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Kansas St.-Texas Tech Preview

First page of a story is no time to make a lasting, concrete decision.

So putting a huge amount of stock in how 11th-ranked Texas Tech and Kansas State began the Big 12 season would be a little premature.

You would have to believe that both teams would like to show some strides forward when the two Elite Eight teams from last March meet on Saturday at Lubbock, Texas.

The Red Raiders (12-1, 1-0 Big 12) escaped against West Virginia with a 62-59 triumph on Wednesday despite a night marred by troubles shooting and with fouls. The Wildcats (10-3, 0-1) dropped an ugly 67-47 loss to Texas in Manhattan, Kan.

So, playing better seems likely for both teams. Coaches are fond of talking about progress from the first game to the second, and that theory can certainly be applied when a conference season lifts off.

Texas Tech coach Chris Beard expects an uptick from K-State, which was pegged to finish second in the league prior to the season and was ranked to start the 2018-19 campaign.

"I expect Kansas State to play their best game of the year," Beard said Thursday during a coaches' teleconference. "From a competitive standpoint, it's always a little weird playing teams coming off awful losses. I think they're going to be on edge."It's always a war when you play Kansas State."

The Raiders handled the Wildcats with relative ease both times last season, 74-58 at home and 66-47 on the road. Defense was a key in those wins and that looms as a major factor Saturday.

Texas Tech has been among the leader in field-goal defense, allowing foes to shoot a meager 32.8 percent. The Red Raiders are allowing just 52.3 points per game.

League play generally affects those kind of stats, and West Virginia - as poorly as it played - managed to shoot 41.9 percent (18 of 43) on Wednesday.

But K-State has scuffled offensively on a regular basis this season and will again be without starters Kamau Stokes and Dean Wade, the latter being the preseason pick for Big 12 Player of the Year. Both are out with foot injuries and their absences are a legitimate excuse for a portion of the Cats' struggles vs. Texas.K-State shot 32.7 percent against the Longhorns.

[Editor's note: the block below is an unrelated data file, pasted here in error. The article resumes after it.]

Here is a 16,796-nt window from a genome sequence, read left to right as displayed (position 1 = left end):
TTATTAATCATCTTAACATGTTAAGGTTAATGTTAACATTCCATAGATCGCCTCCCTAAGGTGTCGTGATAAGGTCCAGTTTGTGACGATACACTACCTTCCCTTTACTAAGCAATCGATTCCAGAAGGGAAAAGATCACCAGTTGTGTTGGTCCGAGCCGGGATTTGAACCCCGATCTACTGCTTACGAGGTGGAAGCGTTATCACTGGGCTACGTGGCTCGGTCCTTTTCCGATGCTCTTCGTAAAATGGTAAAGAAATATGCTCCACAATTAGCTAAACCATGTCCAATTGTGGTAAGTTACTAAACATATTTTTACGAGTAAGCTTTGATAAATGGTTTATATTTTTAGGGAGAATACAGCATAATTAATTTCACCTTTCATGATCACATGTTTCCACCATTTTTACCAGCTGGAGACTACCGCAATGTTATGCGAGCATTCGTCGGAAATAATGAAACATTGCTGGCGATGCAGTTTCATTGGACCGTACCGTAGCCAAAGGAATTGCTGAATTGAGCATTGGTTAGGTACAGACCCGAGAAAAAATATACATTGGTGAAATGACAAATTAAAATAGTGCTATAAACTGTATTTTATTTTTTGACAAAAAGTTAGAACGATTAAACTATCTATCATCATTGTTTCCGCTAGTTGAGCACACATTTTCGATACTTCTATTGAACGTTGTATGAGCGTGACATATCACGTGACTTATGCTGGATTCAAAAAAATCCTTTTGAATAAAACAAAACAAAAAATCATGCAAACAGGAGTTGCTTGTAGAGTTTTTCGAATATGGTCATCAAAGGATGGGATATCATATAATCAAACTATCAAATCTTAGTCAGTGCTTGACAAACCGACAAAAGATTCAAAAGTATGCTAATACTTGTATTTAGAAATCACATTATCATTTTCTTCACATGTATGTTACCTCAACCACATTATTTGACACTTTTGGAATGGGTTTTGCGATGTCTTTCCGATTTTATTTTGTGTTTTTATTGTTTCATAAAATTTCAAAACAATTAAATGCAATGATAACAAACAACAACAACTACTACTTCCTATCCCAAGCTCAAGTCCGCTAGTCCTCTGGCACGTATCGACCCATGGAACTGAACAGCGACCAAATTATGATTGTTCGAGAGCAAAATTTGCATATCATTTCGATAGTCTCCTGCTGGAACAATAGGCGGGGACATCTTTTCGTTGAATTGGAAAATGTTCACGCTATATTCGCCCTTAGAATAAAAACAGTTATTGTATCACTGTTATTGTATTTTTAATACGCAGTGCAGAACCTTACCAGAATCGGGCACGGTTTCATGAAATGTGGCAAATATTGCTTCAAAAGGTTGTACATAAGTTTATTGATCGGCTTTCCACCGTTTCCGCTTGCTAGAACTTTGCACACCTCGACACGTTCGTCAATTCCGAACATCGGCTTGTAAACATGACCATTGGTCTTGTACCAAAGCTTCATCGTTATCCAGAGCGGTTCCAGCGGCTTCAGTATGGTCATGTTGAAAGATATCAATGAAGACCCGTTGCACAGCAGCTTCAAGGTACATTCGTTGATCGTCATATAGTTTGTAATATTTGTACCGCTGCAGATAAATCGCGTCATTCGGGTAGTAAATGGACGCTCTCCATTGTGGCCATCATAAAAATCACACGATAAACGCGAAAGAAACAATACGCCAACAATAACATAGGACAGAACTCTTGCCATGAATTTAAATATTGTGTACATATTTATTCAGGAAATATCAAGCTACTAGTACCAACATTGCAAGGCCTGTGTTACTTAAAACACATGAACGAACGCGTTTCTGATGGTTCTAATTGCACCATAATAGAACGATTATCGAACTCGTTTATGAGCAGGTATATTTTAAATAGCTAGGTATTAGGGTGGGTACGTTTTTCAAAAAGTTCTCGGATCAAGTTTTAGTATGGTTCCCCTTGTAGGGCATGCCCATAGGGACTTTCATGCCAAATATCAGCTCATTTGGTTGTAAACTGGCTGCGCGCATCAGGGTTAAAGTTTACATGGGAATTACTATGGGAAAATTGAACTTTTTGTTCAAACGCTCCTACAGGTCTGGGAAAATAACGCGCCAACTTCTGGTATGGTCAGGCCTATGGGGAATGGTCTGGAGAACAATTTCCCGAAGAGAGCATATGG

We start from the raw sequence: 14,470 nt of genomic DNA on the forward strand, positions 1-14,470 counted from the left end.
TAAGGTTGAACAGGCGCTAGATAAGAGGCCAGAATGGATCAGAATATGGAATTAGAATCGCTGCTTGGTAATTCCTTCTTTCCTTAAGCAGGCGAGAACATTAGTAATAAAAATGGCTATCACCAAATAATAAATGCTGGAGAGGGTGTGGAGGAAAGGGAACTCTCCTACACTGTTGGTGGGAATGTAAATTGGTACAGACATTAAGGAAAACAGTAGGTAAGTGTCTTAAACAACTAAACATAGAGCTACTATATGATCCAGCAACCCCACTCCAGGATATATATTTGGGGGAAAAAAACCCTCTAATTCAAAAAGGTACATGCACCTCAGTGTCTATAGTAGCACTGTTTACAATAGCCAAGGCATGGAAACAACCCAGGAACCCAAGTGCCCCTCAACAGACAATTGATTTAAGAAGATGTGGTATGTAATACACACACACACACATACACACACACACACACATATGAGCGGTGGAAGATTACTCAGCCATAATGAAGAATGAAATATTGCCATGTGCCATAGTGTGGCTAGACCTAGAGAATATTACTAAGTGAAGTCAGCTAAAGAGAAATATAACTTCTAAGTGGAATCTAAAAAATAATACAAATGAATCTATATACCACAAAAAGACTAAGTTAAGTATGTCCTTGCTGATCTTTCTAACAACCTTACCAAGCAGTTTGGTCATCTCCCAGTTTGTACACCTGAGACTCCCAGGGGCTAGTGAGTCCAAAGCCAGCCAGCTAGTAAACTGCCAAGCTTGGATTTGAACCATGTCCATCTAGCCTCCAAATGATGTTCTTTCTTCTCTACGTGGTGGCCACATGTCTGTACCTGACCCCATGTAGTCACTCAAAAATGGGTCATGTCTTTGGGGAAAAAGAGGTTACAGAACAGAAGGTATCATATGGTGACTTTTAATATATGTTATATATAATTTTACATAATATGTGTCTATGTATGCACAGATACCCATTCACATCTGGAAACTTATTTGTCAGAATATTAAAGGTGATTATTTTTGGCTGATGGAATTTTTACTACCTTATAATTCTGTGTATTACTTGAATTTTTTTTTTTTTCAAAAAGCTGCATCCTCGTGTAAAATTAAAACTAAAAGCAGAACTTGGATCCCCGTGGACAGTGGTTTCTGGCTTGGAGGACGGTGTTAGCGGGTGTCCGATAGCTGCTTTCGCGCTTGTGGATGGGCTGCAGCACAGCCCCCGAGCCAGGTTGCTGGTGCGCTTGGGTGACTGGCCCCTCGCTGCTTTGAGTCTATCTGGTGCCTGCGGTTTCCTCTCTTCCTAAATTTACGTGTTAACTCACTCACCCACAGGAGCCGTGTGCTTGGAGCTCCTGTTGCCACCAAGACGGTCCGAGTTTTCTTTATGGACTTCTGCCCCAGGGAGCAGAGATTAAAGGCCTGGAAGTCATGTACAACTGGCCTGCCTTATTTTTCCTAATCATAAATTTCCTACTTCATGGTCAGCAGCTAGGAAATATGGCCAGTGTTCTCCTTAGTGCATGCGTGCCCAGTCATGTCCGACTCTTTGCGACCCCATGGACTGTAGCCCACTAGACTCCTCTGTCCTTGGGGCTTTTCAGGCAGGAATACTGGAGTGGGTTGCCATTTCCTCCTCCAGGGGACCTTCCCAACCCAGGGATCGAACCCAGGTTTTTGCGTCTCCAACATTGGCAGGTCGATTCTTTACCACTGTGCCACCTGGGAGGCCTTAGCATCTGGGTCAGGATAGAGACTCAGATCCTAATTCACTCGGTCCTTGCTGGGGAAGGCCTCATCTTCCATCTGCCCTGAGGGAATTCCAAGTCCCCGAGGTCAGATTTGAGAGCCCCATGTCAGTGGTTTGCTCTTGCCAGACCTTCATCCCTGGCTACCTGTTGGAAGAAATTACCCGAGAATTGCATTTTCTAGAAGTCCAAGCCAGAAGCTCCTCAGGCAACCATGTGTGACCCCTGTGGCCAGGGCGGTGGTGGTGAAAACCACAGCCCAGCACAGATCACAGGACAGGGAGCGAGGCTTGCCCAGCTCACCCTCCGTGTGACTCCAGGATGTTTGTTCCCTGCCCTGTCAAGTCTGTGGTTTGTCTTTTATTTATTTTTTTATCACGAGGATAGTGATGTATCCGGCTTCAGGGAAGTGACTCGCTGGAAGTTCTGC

"We have got to find something offensively where we get that ball moving and we have got to finish, too," K-State coach Bruce Weber said in a story published at, the website of the Kansas City Star. "We had some opportunities, we had some open shots, we had some shots at the hoop. It was a physical game, not many free throws. You have got to finish at the hoop."

The Red Raiders encountered similar problems against West Virginia, especially with star guard Jarrett Culver strapped with three first-half fouls.

Culver didn't score at all in the first half, which Texas Tech trailed for most of, after connecting on only 7 of 24 field-goal attempts. But he bounced back to score 18 after halftime and followed a similar trend by scoring 10 of the Raiders' last 14 when they surged away for their first-ever win in Morgantown.

"I thought he had great composure in the second half," Beard said in the post-game press conference. "He looked like a veteran out there.

"I think any problems that we had with our offense (Wednesday) was because West Virginia is a really good defensive team."

Updated January 4, 2019

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